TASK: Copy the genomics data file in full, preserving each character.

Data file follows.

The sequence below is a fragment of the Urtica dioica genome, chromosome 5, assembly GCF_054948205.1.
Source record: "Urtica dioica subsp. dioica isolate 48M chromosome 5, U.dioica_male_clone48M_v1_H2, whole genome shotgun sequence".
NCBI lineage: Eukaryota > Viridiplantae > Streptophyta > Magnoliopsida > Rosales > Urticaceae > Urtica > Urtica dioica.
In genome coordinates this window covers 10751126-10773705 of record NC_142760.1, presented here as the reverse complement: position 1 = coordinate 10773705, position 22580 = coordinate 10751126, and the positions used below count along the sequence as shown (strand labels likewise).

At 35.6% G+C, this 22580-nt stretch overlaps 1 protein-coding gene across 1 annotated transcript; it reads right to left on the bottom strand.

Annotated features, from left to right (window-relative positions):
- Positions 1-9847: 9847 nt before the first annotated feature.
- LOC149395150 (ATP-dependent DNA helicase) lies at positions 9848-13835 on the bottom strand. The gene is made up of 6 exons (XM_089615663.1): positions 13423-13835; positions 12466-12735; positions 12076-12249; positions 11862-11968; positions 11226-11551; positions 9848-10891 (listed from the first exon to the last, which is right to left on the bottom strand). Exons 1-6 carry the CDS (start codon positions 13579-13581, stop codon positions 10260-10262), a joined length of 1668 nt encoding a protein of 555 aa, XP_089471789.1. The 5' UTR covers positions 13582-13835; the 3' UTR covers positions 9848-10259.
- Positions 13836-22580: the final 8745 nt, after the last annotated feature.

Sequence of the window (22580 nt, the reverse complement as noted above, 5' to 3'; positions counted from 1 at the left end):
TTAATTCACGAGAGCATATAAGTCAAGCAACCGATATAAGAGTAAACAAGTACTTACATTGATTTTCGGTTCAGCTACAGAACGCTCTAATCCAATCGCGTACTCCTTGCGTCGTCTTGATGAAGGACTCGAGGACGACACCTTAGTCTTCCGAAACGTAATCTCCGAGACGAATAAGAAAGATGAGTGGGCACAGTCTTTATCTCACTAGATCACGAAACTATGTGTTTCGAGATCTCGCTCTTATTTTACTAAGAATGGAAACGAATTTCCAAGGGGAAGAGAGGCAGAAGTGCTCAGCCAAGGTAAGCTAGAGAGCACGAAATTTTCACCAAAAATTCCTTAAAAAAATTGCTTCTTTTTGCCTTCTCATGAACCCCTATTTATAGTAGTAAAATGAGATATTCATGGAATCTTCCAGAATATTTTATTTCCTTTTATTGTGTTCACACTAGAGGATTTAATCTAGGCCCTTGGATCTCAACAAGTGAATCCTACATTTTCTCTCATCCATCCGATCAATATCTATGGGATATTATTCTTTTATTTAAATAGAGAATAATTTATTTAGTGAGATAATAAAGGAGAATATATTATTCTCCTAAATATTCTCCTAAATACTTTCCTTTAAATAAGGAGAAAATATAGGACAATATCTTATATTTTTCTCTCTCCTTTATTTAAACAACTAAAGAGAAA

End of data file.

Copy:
The sequence below is a fragment of the Urtica dioica genome, chromosome 5, assembly GCF_054948205.1.
Source record: "Urtica dioica subsp. dioica isolate 48M chromosome 5, U.dioica_male_clone48M_v1_H2, whole genome shotgun sequence".
NCBI lineage: Eukaryota > Viridiplantae > Streptophyta > Magnoliopsida > Rosales > Urticaceae > Urtica > Urtica dioica.
In genome coordinates this window covers 10751126-10773705 of record NC_142760.1, presented here as the reverse complement: position 1 = coordinate 10773705, position 22580 = coordinate 10751126, and the positions used below count along the sequence as shown (strand labels likewise).

At 35.6% G+C, this 22580-nt stretch overlaps 1 protein-coding gene across 1 annotated transcript; it reads right to left on the bottom strand.

Annotated features, from left to right (window-relative positions):
- Positions 1-9847: 9847 nt before the first annotated feature.
- LOC149395150 (ATP-dependent DNA helicase) lies at positions 9848-13835 on the bottom strand. The gene is made up of 6 exons (XM_089615663.1): positions 13423-13835; positions 12466-12735; positions 12076-12249; positions 11862-11968; positions 11226-11551; positions 9848-10891 (listed from the first exon to the last, which is right to left on the bottom strand). Exons 1-6 carry the CDS (start codon positions 13579-13581, stop codon positions 10260-10262), a joined length of 1668 nt encoding a protein of 555 aa, XP_089471789.1. The 5' UTR covers positions 13582-13835; the 3' UTR covers positions 9848-10259.
- Positions 13836-22580: the final 8745 nt, after the last annotated feature.

Sequence of the window (22580 nt, the reverse complement as noted above, 5' to 3'; positions counted from 1 at the left end):
TTAATTCACGAGAGCATATAAGTCAAGCAACCGATATAAGAGTAAACAAGTACTTACATTGATTTTCGGTTCAGCTACAGAACGCTCTAATCCAATCGCGTACTCCTTGCGTCGTCTTGATGAAGGACTCGAGGACGACACCTTAGTCTTCCGAAACGTAATCTCCGAGACGAATAAGAAAGATGAGTGGGCACAGTCTTTATCTCACTAGATCACGAAACTATGTGTTTCGAGATCTCGCTCTTATTTTACTAAGAATGGAAACGAATTTCCAAGGGGAAGAGAGGCAGAAGTGCTCAGCCAAGGTAAGCTAGAGAGCACGAAATTTTCACCAAAAATTCCTTAAAAAAATTGCTTCTTTTTGCCTTCTCATGAACCCCTATTTATAGTAGTAAAATGAGATATTCATGGAATCTTCCAGAATATTTTATTTCCTTTTATTGTGTTCACACTAGAGGATTTAATCTAGGCCCTTGGATCTCAACAAGTGAATCCTACATTTTCTCTCATCCATCCGATCAATATCTATGGGATATTATTCTTTTATTTAAATAGAGAATAATTTATTTAGTGAGATAATAAAGGAGAATATATTATTCTCCTAAATATTCTCCTAAATACTTTCCTTTAAATAAGGAGAAAATATAGGACAATATCTTATATTTTTCTCTCTCCTTTATTTAAACAACTAAAGAGAAA